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To fix or not to fix interest rates?

The question of the hour is ‘should I be looking at fixing my loan now, or should I hold out for the December decision.’

Firstly let me say, I’m tipping a cut to December rates by 0.25 percent. It would be naive of the RBA to try hold off the January to cut rate.

If you watch closely, the banks normally shift their fixed rates before a decision or reduce their rates when they feel that a cut maybe on the cards. This to me reflects that the banks are trying to lock in a rate of return they are comfortable with against hedging the actual interest rate movement.

So, should you fix? Right now I would be watching the December decision. If you’re in the process of currently sourcing a new loan that is for long term investment or your principal place of residence that you will stay there for longer than three years then fix. You will never pick the bottom rate and if you do it is just luck and timing more than good management.

Fixing you interest rate is great for people on a budget or for investment properties. You do have to be aware of the downsides, like high break costs, you can’t pay off your loan quicker and the variable may move lower.

A lot of people worry about trying to pick the bottom to fix versus the variable. I would suggest that you think of it over the three year term. If variable rate move upwards you are in a better position fixed then you are variable if you average out the rate over the three years.

If you are looking to refinance to a better deal, (highly recommended in this market) I would be waiting till either closer to the December decision or till after the announcement. The big four dropped their rates in November, but there was reluctance.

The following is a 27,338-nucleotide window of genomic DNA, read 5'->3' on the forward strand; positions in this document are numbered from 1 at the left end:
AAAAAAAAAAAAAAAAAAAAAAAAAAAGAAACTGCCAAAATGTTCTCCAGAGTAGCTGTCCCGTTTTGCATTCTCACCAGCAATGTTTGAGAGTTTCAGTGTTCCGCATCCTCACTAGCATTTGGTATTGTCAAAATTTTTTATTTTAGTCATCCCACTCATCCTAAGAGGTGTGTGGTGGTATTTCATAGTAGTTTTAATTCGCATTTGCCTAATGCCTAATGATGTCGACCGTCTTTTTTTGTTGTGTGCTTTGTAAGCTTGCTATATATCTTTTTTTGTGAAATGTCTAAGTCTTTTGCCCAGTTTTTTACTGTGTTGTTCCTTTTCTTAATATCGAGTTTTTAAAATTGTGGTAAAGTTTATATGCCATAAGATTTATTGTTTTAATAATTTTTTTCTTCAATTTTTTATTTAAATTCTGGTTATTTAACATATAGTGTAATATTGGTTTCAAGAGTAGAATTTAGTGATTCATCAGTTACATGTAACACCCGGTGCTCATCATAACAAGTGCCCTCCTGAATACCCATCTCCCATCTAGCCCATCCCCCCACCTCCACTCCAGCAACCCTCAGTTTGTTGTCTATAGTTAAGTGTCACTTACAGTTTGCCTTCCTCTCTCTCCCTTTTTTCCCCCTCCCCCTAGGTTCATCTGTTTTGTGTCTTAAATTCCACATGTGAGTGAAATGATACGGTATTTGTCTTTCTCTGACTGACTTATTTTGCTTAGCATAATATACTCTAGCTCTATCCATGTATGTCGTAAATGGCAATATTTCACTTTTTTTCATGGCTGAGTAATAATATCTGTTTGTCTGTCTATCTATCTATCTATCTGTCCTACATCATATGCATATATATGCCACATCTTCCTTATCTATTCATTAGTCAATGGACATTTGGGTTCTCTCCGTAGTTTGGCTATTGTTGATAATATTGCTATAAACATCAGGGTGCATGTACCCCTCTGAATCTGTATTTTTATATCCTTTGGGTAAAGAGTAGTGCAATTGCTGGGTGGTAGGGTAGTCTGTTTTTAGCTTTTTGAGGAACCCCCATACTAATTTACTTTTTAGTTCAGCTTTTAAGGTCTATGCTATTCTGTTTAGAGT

There has since been more come out about the Euro debt crisis and I feel that this has put pressure on our economy and the RBA will need to cut rates to keep the economy going, especially coming into Christmas.

So, if you are currently buying I would look at fixing, if you are refinancing I would start looking around at rates and then waiting for the December decision, however if the rates do drop 0.25% most fixed rate will still be cheaper with some of them 0.50 percent below the variable rate. So for you to lose there would need to be three rate cuts within the next three years of 0.25 percent each. Unlikely?

What do you think?

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Brad Callaughan

Brad Callaughan

Brad has more than 9 year’s professional accountancy experience. Brad has worked in senior management roles within Taxation and Business Services dealing with a number of clients from a range of business sectors. Brad is an avid property investor and renovator and has always been involved in small business ventures since the age of fourteen. Callaughan Partners was formed to deliver and exceed our client’s expectations; the continuation of this is the driving passion and focus of our business. Brad enjoys developing his own business interests and property portfolio along with his interests in golf, horse and dog racing, sports and fishing.

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